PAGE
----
In 1981, Harris finally published his second novel. It was Red Dragon that first introduced the world to Hannibal Lecter as he assists Special Agent William Graham of the FBI in his quest to hunt down a ritualistic killer. Lecter was a villain unlike any other: calm, controlled, insightful, even humorous, but ready to strike like a viper at any given moment. The book became a massive hit, both critically and commercially, paving the way for further adventures featuring the flesh-eating Lecter.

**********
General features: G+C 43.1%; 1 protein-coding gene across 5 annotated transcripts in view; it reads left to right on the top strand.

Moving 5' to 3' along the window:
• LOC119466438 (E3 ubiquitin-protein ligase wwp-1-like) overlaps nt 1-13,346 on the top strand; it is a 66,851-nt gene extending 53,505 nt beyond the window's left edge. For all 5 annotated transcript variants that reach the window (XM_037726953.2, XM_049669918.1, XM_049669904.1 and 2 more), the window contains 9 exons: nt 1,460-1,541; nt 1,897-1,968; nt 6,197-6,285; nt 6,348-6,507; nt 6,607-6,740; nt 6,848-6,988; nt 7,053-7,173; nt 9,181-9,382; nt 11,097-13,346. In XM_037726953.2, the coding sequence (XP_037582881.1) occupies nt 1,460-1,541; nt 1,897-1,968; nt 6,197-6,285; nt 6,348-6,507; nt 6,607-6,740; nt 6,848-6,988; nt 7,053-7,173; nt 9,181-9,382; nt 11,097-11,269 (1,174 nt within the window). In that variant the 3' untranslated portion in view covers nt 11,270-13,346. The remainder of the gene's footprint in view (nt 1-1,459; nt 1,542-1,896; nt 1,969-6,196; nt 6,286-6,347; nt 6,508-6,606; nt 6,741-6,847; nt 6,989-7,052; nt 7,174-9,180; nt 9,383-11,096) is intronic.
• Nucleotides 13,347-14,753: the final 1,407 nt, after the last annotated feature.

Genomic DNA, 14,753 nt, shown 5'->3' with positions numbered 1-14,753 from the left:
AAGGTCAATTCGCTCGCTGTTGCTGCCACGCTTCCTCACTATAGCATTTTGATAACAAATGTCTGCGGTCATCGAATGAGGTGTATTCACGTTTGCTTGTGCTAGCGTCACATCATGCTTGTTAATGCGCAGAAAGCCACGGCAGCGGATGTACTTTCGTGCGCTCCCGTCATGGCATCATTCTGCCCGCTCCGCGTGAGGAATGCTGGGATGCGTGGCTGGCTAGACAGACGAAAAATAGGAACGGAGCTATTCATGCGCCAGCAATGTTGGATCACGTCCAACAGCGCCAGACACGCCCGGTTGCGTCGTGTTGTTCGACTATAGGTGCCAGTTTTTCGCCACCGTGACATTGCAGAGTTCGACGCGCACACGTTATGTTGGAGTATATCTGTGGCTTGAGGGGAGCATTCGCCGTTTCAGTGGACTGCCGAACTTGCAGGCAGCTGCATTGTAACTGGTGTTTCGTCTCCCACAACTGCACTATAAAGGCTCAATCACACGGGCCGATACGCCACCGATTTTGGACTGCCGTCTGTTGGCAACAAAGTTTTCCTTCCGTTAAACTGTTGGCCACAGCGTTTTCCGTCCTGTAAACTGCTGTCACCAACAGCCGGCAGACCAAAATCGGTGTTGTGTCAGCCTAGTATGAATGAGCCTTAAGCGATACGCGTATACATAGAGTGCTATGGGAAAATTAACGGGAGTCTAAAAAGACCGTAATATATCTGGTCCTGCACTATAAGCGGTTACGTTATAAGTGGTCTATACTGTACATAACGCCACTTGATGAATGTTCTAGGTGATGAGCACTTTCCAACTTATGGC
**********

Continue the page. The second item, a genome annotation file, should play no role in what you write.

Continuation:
When Hannibal "The Cannibal" returned in a novel that propelled the character into the realm of superstardom, he was once again pitting wits with an FBI agent bent on bringing down a serial killer. However, this time the agent was infinitely more complex, her relationship with Lecter infinitely more provocative. Clarice Starling's battle of wits with Lecter was detailed in The Silence of the Lambs, one of the finest thrillers in print. The critical accolades were astounding: The New York Times, The Washington Post, The San Francisco Examiner, and the Chicago Tribune are just a sampling of the periodicals that praised The Silence of the Lambs. But it was Jonathan Demme's film adaptation of the novel that really sealed Harris's -- and Lecter's -- position in pop culture. With Anthony Hopkins giving a career performance as the doctor, The Silence of the Lambs is widely regarded as one of the greatest horror films in cinema history. In fact, it is the only horror film ever to sweep the Academy Awards, winning trophies for Best Film, Best Director, Best Actor, Best Actress (Jodie Foster as Agent Starling), and Best Screenplay Based on Material Previously Published.